L-arginine and nitric oxide-related compounds in plasma: Comparison of normal and arginine-free diets in a 24-h crossover study

Oranee Tangphao, Stephan Chalon, Ann M. Coulston, Heitor Moreno, Jason R. Chan, John P. Cooke, Brian B. Hoffman, Terrence F. Blaschke

Research output: Contribution to journalArticle

25 Scopus citations

Abstract

The amino acid L-arginine is the precursor of nitric oxide (NO), a powerful vasodilator with antiplatelet properties. The availability of L- arginine has been suggested to be a rate-limiting factor in the production of NO in conditions such as hypercholesterolemia. It was speculated that fluctuations in plasma concentrations of L-arginine during the day may be dependent upon dietary intake of the amino acid, or other variables, and might modify the elaboration of endogenous NO. Over a 24-h period, the plasma concentrations of L-arginine and NO-related compounds (NOx) were measured during an L-arginine and nitrate/nitrite-free diet (diet A) or a nitrate/nitrite-free diet with a fixed amount of L-arginine intake (3.8 g/d) (diet B) in eight healthy volunteers during a 2-day crossover study. Subjects were randomly selected to begin with diet A or diet B and consumed the other diet on the second day. During diet A, plasma L-arginine decreased significantly from 09.00 to 16.00 (21.4±2.0 to 11.9±1.1 μg/ml), rose slightly in the evening (to 16.6±1.7 μg/ml) and gradually increased during the night. During diet B, plasma L-arginine showed a peak after each meal (approximately 23 μg/ml). Plasma NOx concentrations measured by chemiluminescence did not show any circadian variation on either diet. Plasma L-arginine concentrations change during the day and are influenced by dietary intake. Importantly, plasma NOx do not seem to vary with this pattern in healthy individuals.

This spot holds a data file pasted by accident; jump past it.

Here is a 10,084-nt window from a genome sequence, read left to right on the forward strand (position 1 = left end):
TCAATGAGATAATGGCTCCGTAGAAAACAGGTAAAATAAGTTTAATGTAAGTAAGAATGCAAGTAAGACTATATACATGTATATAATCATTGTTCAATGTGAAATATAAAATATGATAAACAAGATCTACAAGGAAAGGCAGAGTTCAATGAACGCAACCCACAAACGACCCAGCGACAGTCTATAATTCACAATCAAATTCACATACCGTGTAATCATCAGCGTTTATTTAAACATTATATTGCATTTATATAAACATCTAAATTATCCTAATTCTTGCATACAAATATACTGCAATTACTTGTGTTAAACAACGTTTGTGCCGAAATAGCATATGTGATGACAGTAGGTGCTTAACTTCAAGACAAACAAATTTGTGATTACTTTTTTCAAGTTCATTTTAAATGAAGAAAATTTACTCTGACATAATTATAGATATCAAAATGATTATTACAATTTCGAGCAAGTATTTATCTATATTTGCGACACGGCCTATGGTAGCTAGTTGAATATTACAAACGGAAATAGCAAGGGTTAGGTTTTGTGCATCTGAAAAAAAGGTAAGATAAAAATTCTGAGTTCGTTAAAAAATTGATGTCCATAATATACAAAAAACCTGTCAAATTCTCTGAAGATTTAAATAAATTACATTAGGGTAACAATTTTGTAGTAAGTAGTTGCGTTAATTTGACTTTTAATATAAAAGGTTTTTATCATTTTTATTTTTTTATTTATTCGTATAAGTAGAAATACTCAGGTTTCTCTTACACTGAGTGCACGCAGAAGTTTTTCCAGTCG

Original languageEnglish (US)
Pages (from-to)27-32
Number of pages6
JournalVascular Medicine
Volume4
Issue number1
DOIs
StatePublished - 1999

Keywords

  • Chemiluminescence
  • L-arginine
  • Nitrate/blood
  • Nitric oxide/blood

ASJC Scopus subject areas

  • Cardiology and Cardiovascular Medicine

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